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All About Stress

There is a difference between good stress (eu-stress) and bad stress (dis-stress); we have the power to choose which type of stress we put energy and focus into.

A woman is shown with her hands forming a heart sign

The World Health Organisation defines stress as a state of worry or mental tension caused by a difficult situation. It is, of course, a natural human response that prompts us to address challenges and threats in our lives, and everyone experiences stress to some degree.

Stress is not always a bad thing. Some people thrive on stress and even need it to get things done. When the term ‘stress’ is used clinically, it refers to a situation that causes discomfort and distress for a person and can lead to other mental health problems, such as anxiety and depression.

Stress Effect

Stress affects us in many ways, including emotionally, rationally and behaviourally. Emotionally speaking, stress can typically present as anxiety, depression, tension or anger.

Rationally, it affects the way you think and can present as poor concentration, forgetfulness, indecisiveness, apathy and hopelessness. Behaviourally you can see stress play out as insomnia, accident proneness, weight problems, obsessive-compulsive behaviour, nervousness and gambling.

Your Responses to Stress

Your attitude, personality and approach to life will influence how you respond to stress. Factors that play a part include the following:

  • How you think about a problem and the situation

  • How anxious do you feel generally

  • How severely the problem affects you and your life

  • Whether you have experienced anything like this before

  • Whether you can control what is happening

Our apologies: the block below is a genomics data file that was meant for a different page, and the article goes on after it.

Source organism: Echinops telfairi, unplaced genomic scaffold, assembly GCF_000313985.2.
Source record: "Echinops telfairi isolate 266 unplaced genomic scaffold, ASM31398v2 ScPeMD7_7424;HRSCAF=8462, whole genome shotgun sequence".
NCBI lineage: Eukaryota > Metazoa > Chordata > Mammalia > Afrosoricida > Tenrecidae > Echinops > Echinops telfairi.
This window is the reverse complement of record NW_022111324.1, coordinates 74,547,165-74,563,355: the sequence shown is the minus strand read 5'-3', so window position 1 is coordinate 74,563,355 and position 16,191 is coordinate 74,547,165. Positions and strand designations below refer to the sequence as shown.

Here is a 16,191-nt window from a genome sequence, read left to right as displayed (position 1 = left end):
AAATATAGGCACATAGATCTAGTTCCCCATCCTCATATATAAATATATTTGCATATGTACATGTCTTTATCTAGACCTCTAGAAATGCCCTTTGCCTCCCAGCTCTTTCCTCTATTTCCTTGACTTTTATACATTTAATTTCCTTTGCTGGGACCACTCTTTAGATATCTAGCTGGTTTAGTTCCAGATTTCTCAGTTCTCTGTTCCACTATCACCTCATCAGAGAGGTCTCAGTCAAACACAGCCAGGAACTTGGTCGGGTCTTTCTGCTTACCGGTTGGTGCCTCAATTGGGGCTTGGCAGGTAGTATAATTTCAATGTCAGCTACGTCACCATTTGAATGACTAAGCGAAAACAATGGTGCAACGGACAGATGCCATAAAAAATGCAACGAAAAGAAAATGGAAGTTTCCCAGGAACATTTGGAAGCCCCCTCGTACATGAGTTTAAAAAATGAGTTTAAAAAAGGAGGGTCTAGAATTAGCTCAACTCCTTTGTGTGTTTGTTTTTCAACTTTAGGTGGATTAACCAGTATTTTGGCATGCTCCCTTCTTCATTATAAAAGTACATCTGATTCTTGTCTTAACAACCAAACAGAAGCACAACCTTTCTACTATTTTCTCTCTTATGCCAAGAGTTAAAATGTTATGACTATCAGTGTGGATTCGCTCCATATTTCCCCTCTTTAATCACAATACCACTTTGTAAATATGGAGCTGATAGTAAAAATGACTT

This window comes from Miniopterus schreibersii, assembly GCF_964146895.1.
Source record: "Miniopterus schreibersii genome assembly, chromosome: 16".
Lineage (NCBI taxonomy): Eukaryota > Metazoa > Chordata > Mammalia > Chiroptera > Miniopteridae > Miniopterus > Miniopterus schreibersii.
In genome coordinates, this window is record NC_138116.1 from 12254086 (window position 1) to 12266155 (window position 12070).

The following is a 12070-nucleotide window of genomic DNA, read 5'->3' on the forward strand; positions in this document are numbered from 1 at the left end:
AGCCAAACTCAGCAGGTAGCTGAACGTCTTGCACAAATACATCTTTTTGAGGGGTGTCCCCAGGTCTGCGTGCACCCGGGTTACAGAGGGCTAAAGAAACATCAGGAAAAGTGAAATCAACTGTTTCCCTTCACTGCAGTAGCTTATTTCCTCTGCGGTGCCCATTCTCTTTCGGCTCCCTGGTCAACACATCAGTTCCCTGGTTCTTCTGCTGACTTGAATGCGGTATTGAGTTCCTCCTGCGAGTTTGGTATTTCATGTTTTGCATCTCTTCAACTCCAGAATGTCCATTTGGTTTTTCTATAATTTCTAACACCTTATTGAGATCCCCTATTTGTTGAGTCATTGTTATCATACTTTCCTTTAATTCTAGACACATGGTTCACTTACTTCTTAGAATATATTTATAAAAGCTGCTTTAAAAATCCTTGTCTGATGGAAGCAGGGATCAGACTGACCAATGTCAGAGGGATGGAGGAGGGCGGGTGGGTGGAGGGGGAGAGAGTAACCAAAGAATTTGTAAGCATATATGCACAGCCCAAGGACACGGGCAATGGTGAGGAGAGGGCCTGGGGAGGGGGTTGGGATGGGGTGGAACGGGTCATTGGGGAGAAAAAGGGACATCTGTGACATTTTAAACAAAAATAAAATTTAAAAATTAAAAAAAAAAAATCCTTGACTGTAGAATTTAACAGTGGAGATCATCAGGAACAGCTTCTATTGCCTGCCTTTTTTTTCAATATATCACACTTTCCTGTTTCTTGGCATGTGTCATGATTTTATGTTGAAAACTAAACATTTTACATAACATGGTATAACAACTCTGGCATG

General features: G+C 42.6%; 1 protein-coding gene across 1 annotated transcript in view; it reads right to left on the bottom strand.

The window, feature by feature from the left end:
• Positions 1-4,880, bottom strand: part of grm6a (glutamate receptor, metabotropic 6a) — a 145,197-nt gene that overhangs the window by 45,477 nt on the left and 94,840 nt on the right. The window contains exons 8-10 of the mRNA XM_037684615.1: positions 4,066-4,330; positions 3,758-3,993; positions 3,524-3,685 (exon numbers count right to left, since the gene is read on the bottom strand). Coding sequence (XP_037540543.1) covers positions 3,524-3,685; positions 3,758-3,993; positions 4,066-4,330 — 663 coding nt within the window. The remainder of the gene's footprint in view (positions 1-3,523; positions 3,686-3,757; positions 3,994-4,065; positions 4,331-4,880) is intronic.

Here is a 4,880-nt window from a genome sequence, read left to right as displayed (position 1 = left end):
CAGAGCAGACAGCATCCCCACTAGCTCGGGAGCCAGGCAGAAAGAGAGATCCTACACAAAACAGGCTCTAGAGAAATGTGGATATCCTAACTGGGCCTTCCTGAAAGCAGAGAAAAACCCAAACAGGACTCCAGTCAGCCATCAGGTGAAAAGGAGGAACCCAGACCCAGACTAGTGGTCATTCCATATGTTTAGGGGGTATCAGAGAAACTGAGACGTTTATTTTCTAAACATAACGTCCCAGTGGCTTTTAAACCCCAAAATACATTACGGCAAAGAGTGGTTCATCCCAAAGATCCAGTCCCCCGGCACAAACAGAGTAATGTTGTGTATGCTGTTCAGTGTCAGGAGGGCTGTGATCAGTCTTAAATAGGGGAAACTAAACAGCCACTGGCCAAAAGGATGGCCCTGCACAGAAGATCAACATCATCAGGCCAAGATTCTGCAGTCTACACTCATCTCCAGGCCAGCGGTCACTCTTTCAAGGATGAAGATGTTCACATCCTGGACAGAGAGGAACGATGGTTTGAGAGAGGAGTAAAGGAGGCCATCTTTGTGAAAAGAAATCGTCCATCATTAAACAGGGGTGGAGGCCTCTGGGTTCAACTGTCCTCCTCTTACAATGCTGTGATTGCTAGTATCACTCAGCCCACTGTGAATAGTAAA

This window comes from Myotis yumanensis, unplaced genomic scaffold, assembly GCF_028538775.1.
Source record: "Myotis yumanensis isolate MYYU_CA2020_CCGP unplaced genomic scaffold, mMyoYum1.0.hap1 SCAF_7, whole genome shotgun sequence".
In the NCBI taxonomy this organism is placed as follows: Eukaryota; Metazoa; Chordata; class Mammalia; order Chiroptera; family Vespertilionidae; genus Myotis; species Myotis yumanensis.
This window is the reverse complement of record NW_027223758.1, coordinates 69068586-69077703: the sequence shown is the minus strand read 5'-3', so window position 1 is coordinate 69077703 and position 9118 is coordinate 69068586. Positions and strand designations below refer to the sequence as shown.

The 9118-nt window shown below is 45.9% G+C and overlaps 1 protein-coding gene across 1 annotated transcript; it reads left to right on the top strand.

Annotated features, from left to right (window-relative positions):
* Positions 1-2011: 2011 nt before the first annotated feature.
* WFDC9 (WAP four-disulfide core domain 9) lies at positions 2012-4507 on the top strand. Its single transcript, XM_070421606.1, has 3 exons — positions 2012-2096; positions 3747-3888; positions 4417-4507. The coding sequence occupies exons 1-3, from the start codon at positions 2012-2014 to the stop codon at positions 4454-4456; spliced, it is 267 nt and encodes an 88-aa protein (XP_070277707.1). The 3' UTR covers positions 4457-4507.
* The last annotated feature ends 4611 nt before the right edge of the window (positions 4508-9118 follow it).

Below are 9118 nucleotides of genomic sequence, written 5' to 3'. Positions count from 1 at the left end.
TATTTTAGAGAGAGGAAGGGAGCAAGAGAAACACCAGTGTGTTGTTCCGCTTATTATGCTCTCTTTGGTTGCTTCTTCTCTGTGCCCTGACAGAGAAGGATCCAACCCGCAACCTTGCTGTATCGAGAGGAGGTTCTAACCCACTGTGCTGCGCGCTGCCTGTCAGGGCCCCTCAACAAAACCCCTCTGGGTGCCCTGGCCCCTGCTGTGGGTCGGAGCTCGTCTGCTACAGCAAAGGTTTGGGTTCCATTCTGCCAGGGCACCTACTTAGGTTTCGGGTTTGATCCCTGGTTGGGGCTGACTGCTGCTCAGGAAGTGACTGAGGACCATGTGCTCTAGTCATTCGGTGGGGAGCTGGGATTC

• How long the event affects you

  • How important the outcome is to you and those you love

  • The different ways a person copes with difficult situations

  • Your life experiences, life history and traumas

  • Your self-esteem, confidence levels and sense of self

  • Whether you have people around for support

Stress Types

Clinically speaking, there are three types of stress; acute stress, episodic acute stress and chronic stress. Of most concern is chronic stress, which causes atrophy of the amygdala and the hippocampus. This impairs memory and skews fear conditioning. Consequently, the hypothalamic pituitary adrenal (HPA) axis, which is our central stress response system, becomes imbalanced. Suddenly, minor things feel stressful, and we become almost permanently impatient, frazzled and easily agitated.

Sadly, chronically stressed has become a standard way of being and operating in the 21st century. For optimal well-being, aim to be in one of two states; calm and alert, or asleep. For optimal performance, you may strive for a flow state, which is the epitome of being both calm and alert simultaneously. It evokes hyper-focus with absolute composure.

So how do you combat chronic stress so you can stop being frazzled, stay calm and alert and get into flow? Read on for some of the tools.

The Three Stress Tools

Dr. Andrew Huberman of Stanford University has found three major categories of tools for dealing with stress. The first are tools that raise your ceiling on what we perceive as stress. The second are tools that reduce the stress response once it’s been activated. Third are tools that bring your state up, if under-aroused.

Tool 1: More Stress

More stress may seem counterintuitive, but the ‘right’ kind of stress in your life can be extremely helpful. Research has shown that engaging in short, intentional bursts of

acute stress can be effective in reducing chronic stress. Examples include an intense workout, an ice bath or a deep tissue massage. These kinds of activities mitigate chronic stress despite the fact they are a form of acute stress but must be balanced and used intelligently to prevent you from feeling extreme acute stress and therefore completely run down.

Tool 2: Cognitive Reframing

A frame is a psychological device that offers a perspective and manipulates salience (what you perceive as important) to influence how you think about something. The degree to which the "cognitive frame" we place on something can change the impact is significant.